WWF leads volunteer efforts to battle forest fires on New Caledonia

Posted on 11 January 2006
Fires are a major threat to forests throughout the Mediterranean.
Fires are a major threat to forests throughout the Mediterranean.
© WWF / Michel GUNTHER
Noumea, New Caledonia – WWF is assisting authorities on the French Pacific Ocean territory of New Caledonia to fight fires that have threatened the island’s endangered forests and wildlife.

The fires, which have been blazing for nearly two weeks, have engulfed more than 4,000ha in a critical area near the capital, Noumea, destroying rare flora and fauna in the process.

“Several rare plant species are being wiped from the planet,” said Regis Dick of WWF-France. “Some unusual plants that thrive in the cobalt- and nickel-rich soil are disappearing, and a species of gymnosperme, exclusive to New Caledonia, is also under threat.”

Gymnosperms — a group of seed-bearing, vascular plants such as conifer trees — are remarkably varied in New Caledonia.

"There are 44 species of gymnosperms in New Caledonia, 43 of which are endemic," added Eric Dinerstein, Chief Scientist at WWF-US. "That is arguably the highest diversity of conifers and conifer-related plants in the world, and certainly represents the highest endemism."

New Caledonia represents a fragment of the ancient super-continent Gondwana. Isolated for approximately 80 million of years, New Caledonia's tropical forest ecosystems are among the most unique on earth, where more than 80 per cent of the nearly 3,000 native plant species are found. They include the rare Pancher cypress pine (Neocallitropsis pancheri), which was once heavily exploited for its fragrent oils.

Today, much of the island's moist, dense tropical forest is gone, and that which remains is increasingly threatened. Major threats to the remaining habitat include uncontrolled burning, mining activities, and predation by introduced species.

Despite the yearly scourge of fires in New Caledonia and repeated appeals from environmental groups such as WWF, authorities on New Caledonia have failed to establish adequate measures to prevent and control fires.

Responding to the situation, WWF-New Caledonia launched a widespread public appeal, together with local partners (ASNNC, CIE, Endemia, Symioses, SCO, and others), for local citizens to join the effort to fight a particularly devastating fire affecting one of the island’s important watersheds. Over a period of five days, some 400 volunteers — armed with shovels, water vaporizers and courage — risked their lives to support fire-fighters in their effort to control the spreading fire. With the arrival of French disaster teams, the fires are now extinguished.

“Now that the fires are over, we are working to devise an effective fire-prevention and fire-fighting plan for New Caledonia,” said Hubert Geraux, WWF's New Caledonia Ecoregional Coordinator. “We hope to ensure that no fire-related ecological disaster of this magnitude can occur in the future.”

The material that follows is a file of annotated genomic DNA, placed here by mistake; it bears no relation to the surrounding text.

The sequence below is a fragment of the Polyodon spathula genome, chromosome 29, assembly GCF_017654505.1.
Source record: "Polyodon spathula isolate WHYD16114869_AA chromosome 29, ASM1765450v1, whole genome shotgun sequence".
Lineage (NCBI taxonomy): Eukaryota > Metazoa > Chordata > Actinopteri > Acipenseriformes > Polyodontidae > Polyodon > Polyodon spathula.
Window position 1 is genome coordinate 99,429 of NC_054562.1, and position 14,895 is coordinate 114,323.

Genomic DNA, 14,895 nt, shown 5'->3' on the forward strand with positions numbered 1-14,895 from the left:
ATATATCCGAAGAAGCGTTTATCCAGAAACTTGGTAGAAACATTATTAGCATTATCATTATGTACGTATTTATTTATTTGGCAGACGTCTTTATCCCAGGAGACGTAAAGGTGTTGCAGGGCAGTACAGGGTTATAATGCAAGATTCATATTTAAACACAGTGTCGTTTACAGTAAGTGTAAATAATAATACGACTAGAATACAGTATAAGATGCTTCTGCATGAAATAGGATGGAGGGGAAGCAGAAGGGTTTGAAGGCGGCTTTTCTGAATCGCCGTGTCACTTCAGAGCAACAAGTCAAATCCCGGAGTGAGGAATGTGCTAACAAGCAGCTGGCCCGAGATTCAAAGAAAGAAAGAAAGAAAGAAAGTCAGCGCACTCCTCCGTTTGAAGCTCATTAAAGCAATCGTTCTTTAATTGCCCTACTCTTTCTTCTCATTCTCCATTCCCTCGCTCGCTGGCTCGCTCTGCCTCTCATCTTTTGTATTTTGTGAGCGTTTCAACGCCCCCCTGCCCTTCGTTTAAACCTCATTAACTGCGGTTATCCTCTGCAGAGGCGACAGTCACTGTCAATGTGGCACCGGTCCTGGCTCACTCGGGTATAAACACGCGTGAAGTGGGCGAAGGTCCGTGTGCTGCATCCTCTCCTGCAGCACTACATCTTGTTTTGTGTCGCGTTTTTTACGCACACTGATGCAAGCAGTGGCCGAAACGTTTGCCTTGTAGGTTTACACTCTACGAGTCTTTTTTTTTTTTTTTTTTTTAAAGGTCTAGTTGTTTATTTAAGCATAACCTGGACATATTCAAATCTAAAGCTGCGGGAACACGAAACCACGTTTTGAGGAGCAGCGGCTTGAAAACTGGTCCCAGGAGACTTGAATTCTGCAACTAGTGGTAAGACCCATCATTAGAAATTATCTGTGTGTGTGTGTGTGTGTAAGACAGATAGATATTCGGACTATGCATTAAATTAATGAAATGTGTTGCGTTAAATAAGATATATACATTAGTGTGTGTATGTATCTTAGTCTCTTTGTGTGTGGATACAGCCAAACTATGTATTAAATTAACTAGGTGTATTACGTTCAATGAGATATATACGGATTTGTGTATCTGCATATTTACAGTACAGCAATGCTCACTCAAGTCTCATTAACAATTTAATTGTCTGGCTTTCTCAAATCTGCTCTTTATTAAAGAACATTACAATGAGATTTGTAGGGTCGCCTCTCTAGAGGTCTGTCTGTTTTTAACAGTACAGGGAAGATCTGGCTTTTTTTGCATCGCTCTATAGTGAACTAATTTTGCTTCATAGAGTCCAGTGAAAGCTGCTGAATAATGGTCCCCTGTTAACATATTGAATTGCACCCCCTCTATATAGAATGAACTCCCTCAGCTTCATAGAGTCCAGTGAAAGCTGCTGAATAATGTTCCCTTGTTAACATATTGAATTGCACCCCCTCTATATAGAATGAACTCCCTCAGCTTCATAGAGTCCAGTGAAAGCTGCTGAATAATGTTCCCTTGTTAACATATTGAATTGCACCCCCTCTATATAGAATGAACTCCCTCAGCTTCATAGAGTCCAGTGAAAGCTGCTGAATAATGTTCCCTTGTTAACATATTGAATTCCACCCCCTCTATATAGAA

In addition to the effects fires have on the island’s flora and fauna, subsequent torrential rains wash away nutrient rich topsoil and fine sediment, which clogs waterways and smothers coral reef dwelling organisms in the island’s many pristine lagoons. As a result, fire-scorched areas suffer a drastic loss of biodiversity, and in some cases, their capacity to sustain life in the future.

“These combined effects explain why fire outranks invasive species and mining as the greatest threat to biodiversity in New Caledonia,” said Geraux.


• New Caledonia tropical forests are one of WWF’s Global 200 ecoregions. The Global 200 is a science-based global ranking of the Earth’s most biologically outstanding terrestrial, freshwater and marine habitats. It provides a critical blueprint for biodiversity conservation at a global scale. Developed by WWF scientists in collaboration with regional experts around the world, the Global 200 is the first comparative analysis of biodiversity to cover every major habitat type, spanning five continents and all the world’s oceans. The aim of the Global 200 analysis is to ensure that the full range of ecosystems is represented within regional conservation and development strategies, so that conservation efforts around the world contribute to a global biodiversity strategy.

• WWF’s New Caledonia Tropical Ecoregion Programme, established in 2001, aims to protect priority areas and species; encourage natural regeneration of the dry forests, create protected areas; stop land clearing for agriculture; increase public awareness of dry forest; and control and limit forest fires.

For further information:
Ahab Charles Downer, Country Programme Manager
WWF New Caledonia
Tel: +687 27 50 25
E-mail: secretariat@wwf.nc
Fires are a major threat to forests throughout the Mediterranean.
Fires are a major threat to forests throughout the Mediterranean.
© WWF / Michel GUNTHER Enlarge
 Bois bouchon (Retrophyllum minor), endemic to the southern part of Grande Terre, New Caledonia.
Bois bouchon (Retrophyllum minor), endemic to the southern part of Grande Terre, New Caledonia.
© WWF / Marc-Antoine DUNAIS Enlarge